Arkansaurus Fridayi: The Buried History of Arkansas’s State Dinosaur
When I was little, my brother and I were fascinated by dinosaurs. To us, the Museum of Discovery was the pinnacle of the display of innovative research and finding rocks with imprints of fossils in a dry creek bed was an extreme excavation.
Flash forward to the evolution unit of my high school biology class. I was intrigued by phylogenetic trees and homologous structures; my childhood love of science clearly had not disappeared. When I went to Washington DC with my youth group this spring, I practically begged to go to the Smithsonian National Museum of Natural History. (It was just as epic as I had imagined it.) So naturally, I was shocked and delighted when I discovered there was a folder about Arkansas dinosaurs in the vertical files in the CALS Roberts Library Research Room. It was very thin, only one item: an Arkansas Life magazine entry from 2014. Unbeknownst to me and I am sure a sizable percentage of Arkansans, we have an official state dinosaur!
Bones of the ornithomimid dinosaur were discovered by Joe B. Friday in 1972 in a shallow pit on his land in Lockesburg (Sevier County). Between Friday, who found a few bones initially, and later James Quinn, a geology professor at the University of Arkansas, three metatarsals (long bones in feet), four phalanxes or phalanges (toe bones), and three unguals (claws) were discovered to make an almost complete right foot.
This particular dinosaur, named the Arkansaurus fridayi, has not been researched by many scientists, so what we know about it is largely thanks to Rebecca K. Hunt’s continued research into the fossils. Ornithomimid dinosaurs were fast, emu-like, and slightly larger than a human. For reference, you might know the Galimimus, the fast, large, ostrich-looking thing from the movie Jurassic Park; it was another ornithomimid similar in size and shape to the Arkansaurus fridayi. Although the diet of the ornithomimid is unclear, it was most likely small animals, eggs, and lots of plants.
This dinosaur hails from the early Cretaceous period in the trinity group, a lithostratigraphy (a portion of the rock structure categorized by rock type) of Texas, Arkansas, Mississippi, Louisiana, and Oklahoma. Arkansas at the time Arkansaurus lived was only partially submerged, which means that the rock in most of the state contained sand, gravel, clay, limestone, and evaporite (such as gypsum) deposits.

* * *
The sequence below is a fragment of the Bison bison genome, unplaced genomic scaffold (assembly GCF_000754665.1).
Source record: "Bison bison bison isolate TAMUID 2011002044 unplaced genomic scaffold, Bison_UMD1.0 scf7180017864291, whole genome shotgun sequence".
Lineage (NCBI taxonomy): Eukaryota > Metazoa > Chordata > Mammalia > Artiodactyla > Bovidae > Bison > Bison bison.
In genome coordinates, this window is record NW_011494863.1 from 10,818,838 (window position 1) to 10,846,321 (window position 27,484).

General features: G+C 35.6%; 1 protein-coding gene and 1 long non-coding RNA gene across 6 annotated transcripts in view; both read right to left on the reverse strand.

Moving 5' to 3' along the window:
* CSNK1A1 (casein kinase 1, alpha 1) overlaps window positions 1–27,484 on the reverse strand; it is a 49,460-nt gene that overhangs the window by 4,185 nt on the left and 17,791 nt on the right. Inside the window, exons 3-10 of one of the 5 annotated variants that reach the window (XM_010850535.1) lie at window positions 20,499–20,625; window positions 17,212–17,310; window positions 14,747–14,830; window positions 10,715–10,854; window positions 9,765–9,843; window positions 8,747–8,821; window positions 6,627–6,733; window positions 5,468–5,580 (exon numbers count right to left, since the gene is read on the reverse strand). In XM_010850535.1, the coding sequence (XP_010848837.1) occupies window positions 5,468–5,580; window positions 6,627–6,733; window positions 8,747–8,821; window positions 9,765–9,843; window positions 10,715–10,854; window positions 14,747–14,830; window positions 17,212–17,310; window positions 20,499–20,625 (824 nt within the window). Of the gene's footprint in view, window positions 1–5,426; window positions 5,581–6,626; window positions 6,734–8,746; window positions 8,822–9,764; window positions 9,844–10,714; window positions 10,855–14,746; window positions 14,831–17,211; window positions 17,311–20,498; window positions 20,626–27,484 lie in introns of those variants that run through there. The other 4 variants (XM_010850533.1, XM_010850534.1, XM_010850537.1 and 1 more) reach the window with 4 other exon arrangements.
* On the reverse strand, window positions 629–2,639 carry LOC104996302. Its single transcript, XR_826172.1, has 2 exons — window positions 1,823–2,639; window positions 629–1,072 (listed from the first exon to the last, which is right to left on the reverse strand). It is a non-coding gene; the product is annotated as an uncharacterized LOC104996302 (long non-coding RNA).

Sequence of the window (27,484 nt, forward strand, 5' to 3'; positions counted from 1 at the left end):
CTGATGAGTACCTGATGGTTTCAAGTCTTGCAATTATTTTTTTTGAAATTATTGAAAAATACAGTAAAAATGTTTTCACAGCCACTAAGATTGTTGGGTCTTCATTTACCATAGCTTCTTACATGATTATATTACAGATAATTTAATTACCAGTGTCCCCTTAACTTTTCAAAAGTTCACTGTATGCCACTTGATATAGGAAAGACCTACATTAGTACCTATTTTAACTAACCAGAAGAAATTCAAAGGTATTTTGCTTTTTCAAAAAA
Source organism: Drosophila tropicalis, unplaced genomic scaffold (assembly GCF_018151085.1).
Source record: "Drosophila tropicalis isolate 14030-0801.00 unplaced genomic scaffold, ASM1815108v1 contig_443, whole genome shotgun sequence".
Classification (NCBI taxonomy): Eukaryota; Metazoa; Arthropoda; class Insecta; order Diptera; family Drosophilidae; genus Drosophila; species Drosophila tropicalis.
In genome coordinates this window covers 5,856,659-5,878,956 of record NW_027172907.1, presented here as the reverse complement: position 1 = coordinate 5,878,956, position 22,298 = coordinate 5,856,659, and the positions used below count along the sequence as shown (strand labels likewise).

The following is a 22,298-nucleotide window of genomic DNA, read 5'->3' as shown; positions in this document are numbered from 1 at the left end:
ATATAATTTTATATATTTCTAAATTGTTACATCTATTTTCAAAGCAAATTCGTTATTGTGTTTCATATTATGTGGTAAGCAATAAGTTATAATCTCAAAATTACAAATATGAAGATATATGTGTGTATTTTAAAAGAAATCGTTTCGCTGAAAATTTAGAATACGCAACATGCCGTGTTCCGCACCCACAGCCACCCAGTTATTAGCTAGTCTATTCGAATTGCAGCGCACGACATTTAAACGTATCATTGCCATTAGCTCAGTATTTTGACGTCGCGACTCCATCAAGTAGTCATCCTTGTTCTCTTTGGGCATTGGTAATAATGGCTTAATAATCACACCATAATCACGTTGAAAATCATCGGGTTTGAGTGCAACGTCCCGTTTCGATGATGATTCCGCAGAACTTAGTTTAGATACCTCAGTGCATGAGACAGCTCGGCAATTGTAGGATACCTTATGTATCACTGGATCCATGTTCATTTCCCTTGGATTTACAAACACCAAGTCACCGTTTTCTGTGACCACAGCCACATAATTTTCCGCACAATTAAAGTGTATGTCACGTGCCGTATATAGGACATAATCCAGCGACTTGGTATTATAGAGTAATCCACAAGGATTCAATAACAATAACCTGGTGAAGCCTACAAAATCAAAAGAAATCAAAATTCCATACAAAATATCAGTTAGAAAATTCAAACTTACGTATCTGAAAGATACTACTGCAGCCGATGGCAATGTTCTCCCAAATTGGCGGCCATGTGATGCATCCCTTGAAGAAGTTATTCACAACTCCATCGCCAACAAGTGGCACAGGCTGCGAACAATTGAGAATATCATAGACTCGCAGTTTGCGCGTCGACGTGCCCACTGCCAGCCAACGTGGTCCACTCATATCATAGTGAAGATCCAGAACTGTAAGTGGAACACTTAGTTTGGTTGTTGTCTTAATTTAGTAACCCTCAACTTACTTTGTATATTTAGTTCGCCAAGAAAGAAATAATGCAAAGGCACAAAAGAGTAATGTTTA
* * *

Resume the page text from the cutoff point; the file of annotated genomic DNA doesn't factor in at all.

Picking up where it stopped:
My hunt for more information on the Arkansaurus fridayi also led me to the entry on it in the CALS Encyclopedia of Arkansas, but if it were not for the vertical files, with their folders full of unique newspaper clippings, magazines, and other papers stored in an alcove of the Roberts Library, I would have had no idea that this humble state harbors so much rich history.
By Zoë Simmons, CALS Roberts Library summer intern, 2022
A note about the Roberts Library vertical files from Rhonda Stewart, CALS local history and genealogy specialist:
This summer, our intern Zoë Simmons worked on “managing” vertical file materials to make them more effective for staff to use and re-shelve. The African American section has been labeled with a black sticker on all files and drawers. This section was developed before my time with the library, and it has been useful to patrons over the years. The reason for the putting it in a unique section is “the big fish, little pond theory.” There are biographies and topics in those files that may not have significance (in larger historical commentary) until someone decides it is a worthy topic of historical research. My familiarity with this community has guided many of the additions during my tenure. Several researchers have found useful clues throughout the entire vertical file holdings. We will also be designating other sections with color coding (artists, authors, etc.) in the near future.